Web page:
Get to know Hilary Kinavey, co-founder of Center for Body Trust.
I’m a straight shooter with a big heart
For more than 20 years, I have worked with people to reckon with the vicious cycles of disordered eating and dieting, body shame and weight bias, and the fragmentation, oppression and trauma that often sits at the center.
As a licensed professional counselor, facilitator, educator, and coach, I see that we have been separated from our embodied knowing of our value and wholeness.
And yet, to survive in this health and weight-obsessed world, we must tuck away parts of ourselves.
I BELIEVE we, as helpers, healers, and healthcare providers, hold the power to shift the toxic weight and health paradigms that have limited human lives.
“When we recognize that the ways we have coped and survived are rooted in wisdom, we can embark upon restory-ing what we call the problem in our own body and our communities.”
A few facts about me
This is who I am and what I believe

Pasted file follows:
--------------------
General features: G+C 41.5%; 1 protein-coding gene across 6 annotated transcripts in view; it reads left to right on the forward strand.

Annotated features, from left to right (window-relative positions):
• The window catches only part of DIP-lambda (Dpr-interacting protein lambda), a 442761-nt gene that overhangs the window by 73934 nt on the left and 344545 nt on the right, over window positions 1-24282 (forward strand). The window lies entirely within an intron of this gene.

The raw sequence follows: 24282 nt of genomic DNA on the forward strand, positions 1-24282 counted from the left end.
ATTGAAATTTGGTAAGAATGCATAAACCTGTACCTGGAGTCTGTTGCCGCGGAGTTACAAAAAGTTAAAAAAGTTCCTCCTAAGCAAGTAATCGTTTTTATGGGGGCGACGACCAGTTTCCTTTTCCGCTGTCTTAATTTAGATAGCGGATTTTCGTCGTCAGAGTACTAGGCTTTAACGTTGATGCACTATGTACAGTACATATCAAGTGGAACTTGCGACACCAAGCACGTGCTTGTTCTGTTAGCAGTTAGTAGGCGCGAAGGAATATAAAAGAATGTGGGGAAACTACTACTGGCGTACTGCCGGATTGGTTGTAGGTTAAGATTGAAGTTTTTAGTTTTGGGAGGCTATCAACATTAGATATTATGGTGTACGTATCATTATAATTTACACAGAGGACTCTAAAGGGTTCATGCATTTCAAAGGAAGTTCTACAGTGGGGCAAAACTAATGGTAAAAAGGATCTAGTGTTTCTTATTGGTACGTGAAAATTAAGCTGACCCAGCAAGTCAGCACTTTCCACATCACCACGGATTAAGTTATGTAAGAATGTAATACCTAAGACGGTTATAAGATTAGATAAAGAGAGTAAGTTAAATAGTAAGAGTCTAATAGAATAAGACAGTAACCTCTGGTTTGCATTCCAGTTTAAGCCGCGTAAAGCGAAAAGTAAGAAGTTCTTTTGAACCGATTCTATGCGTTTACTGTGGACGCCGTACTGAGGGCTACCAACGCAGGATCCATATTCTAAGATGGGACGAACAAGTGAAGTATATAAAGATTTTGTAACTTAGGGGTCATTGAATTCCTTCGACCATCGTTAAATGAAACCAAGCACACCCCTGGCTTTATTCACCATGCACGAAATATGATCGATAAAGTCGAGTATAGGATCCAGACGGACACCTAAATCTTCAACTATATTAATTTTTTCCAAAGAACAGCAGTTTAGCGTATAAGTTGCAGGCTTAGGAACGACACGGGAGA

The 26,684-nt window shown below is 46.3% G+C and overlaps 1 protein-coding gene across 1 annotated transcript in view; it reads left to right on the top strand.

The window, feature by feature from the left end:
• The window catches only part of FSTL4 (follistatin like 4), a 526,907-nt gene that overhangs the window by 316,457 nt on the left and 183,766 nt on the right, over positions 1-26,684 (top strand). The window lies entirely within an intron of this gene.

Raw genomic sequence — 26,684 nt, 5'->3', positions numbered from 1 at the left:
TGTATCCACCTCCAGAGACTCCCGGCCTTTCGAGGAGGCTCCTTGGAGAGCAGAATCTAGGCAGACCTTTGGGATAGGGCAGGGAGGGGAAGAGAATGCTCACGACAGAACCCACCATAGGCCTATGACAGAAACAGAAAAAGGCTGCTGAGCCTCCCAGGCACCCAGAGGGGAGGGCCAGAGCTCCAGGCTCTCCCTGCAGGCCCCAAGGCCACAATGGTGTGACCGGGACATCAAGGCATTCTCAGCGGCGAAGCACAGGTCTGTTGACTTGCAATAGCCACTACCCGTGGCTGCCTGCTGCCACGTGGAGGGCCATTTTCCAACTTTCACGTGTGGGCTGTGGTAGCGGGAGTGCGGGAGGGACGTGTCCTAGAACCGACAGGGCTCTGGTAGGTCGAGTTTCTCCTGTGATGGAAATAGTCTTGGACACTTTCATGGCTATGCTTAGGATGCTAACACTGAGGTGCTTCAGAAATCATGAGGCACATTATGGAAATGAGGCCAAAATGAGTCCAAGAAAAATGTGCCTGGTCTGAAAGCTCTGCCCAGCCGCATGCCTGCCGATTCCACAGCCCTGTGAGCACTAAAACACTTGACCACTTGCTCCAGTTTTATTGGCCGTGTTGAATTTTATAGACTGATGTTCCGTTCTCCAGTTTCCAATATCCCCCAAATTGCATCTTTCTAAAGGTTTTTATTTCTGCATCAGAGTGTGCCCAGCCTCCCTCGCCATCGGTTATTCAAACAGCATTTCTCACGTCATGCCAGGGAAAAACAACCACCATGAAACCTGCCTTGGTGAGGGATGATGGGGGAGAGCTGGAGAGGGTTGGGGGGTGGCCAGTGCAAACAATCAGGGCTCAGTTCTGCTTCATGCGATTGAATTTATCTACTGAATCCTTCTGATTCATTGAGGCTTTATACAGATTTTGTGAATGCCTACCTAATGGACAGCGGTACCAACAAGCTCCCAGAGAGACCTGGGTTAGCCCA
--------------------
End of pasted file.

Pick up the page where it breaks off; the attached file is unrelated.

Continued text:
My cookbook collection and clothing obsession are both huge.
I’m a mom to two kiddos, a therapy dog in training, and some beautiful cats.
I’m not one for small talk: I value real and straightforward discussion.
This work has been a big part of my own healing path.
I am a multi-faceted person who has their human heart in their work.
I grew up in the San Francisco Bay Area surrounded by lots of loud and loyal Irish and Italian American family.
I have lived with the impact of intergenerational mental health and addiction, which has inlfuenced my career path.
I’ve lived in a small to mid-fat body throughout my life, and live with chronic health conditions.
I came to this paradigm through my own ruptured relationship with my body, which began with early dieting.
This fork of my career path came when, at the request of people I served, I began groups for people who had recently had weight loss surgery.
I learned from participants about their true body stories, countering the ones told through mainstream stories and therapeutic training.
The lifelong nature of the appearance and gender-based abuses they experienced and the complicity of previous mental and health care providers inspired me to do something.